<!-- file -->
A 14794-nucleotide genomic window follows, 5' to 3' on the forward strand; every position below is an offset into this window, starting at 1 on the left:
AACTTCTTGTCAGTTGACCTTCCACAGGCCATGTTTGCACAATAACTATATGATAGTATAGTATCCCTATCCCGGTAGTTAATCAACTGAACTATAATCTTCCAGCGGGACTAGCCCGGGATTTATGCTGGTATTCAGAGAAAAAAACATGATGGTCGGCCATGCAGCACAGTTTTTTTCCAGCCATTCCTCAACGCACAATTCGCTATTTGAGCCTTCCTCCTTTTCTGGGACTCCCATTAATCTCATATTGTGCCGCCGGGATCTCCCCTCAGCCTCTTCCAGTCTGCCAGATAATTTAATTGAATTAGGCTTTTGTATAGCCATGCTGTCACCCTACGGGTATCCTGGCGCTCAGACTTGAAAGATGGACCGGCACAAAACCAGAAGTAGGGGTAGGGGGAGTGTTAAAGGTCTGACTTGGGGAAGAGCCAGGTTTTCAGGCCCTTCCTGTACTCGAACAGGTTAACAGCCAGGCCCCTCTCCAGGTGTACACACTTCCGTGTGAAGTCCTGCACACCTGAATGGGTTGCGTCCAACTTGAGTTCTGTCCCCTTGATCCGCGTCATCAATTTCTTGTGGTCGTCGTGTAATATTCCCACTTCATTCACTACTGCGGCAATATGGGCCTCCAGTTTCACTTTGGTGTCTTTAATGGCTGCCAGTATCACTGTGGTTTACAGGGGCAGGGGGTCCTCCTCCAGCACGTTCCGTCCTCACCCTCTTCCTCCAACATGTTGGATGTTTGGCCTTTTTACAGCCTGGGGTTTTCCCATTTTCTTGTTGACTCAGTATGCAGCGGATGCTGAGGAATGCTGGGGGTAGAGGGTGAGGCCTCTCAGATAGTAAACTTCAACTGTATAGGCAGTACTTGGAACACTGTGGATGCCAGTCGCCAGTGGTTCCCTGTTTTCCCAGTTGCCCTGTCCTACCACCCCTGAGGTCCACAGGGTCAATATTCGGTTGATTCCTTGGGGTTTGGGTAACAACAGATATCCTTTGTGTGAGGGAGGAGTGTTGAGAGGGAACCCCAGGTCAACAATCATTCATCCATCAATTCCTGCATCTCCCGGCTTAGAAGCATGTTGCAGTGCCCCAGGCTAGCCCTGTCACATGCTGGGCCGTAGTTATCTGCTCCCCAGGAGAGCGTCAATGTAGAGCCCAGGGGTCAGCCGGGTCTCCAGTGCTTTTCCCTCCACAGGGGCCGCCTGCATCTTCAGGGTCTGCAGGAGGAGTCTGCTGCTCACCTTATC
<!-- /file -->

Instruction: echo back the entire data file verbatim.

A 14794-nucleotide genomic window follows, 5' to 3' on the forward strand; every position below is an offset into this window, starting at 1 on the left:
AACTTCTTGTCAGTTGACCTTCCACAGGCCATGTTTGCACAATAACTATATGATAGTATAGTATCCCTATCCCGGTAGTTAATCAACTGAACTATAATCTTCCAGCGGGACTAGCCCGGGATTTATGCTGGTATTCAGAGAAAAAAACATGATGGTCGGCCATGCAGCACAGTTTTTTTCCAGCCATTCCTCAACGCACAATTCGCTATTTGAGCCTTCCTCCTTTTCTGGGACTCCCATTAATCTCATATTGTGCCGCCGGGATCTCCCCTCAGCCTCTTCCAGTCTGCCAGATAATTTAATTGAATTAGGCTTTTGTATAGCCATGCTGTCACCCTACGGGTATCCTGGCGCTCAGACTTGAAAGATGGACCGGCACAAAACCAGAAGTAGGGGTAGGGGGAGTGTTAAAGGTCTGACTTGGGGAAGAGCCAGGTTTTCAGGCCCTTCCTGTACTCGAACAGGTTAACAGCCAGGCCCCTCTCCAGGTGTACACACTTCCGTGTGAAGTCCTGCACACCTGAATGGGTTGCGTCCAACTTGAGTTCTGTCCCCTTGATCCGCGTCATCAATTTCTTGTGGTCGTCGTGTAATATTCCCACTTCATTCACTACTGCGGCAATATGGGCCTCCAGTTTCACTTTGGTGTCTTTAATGGCTGCCAGTATCACTGTGGTTTACAGGGGCAGGGGGTCCTCCTCCAGCACGTTCCGTCCTCACCCTCTTCCTCCAACATGTTGGATGTTTGGCCTTTTTACAGCCTGGGGTTTTCCCATTTTCTTGTTGACTCAGTATGCAGCGGATGCTGAGGAATGCTGGGGGTAGAGGGTGAGGCCTCTCAGATAGTAAACTTCAACTGTATAGGCAGTACTTGGAACACTGTGGATGCCAGTCGCCAGTGGTTCCCTGTTTTCCCAGTTGCCCTGTCCTACCACCCCTGAGGTCCACAGGGTCAATATTCGGTTGATTCCTTGGGGTTTGGGTAACAACAGATATCCTTTGTGTGAGGGAGGAGTGTTGAGAGGGAACCCCAGGTCAACAATCATTCATCCATCAATTCCTGCATCTCCCGGCTTAGAAGCATGTTGCAGTGCCCCAGGCTAGCCCTGTCACATGCTGGGCCGTAGTTATCTGCTCCCCAGGAGAGCGTCAATGTAGAGCCCAGGGGTCAGCCGGGTCTCCAGTGCTTTTCCCTCCACAGGGGCCGCCTGCATCTTCAGGGTCTGCAGGAGGAGTCTGCTGCTCACCTTATC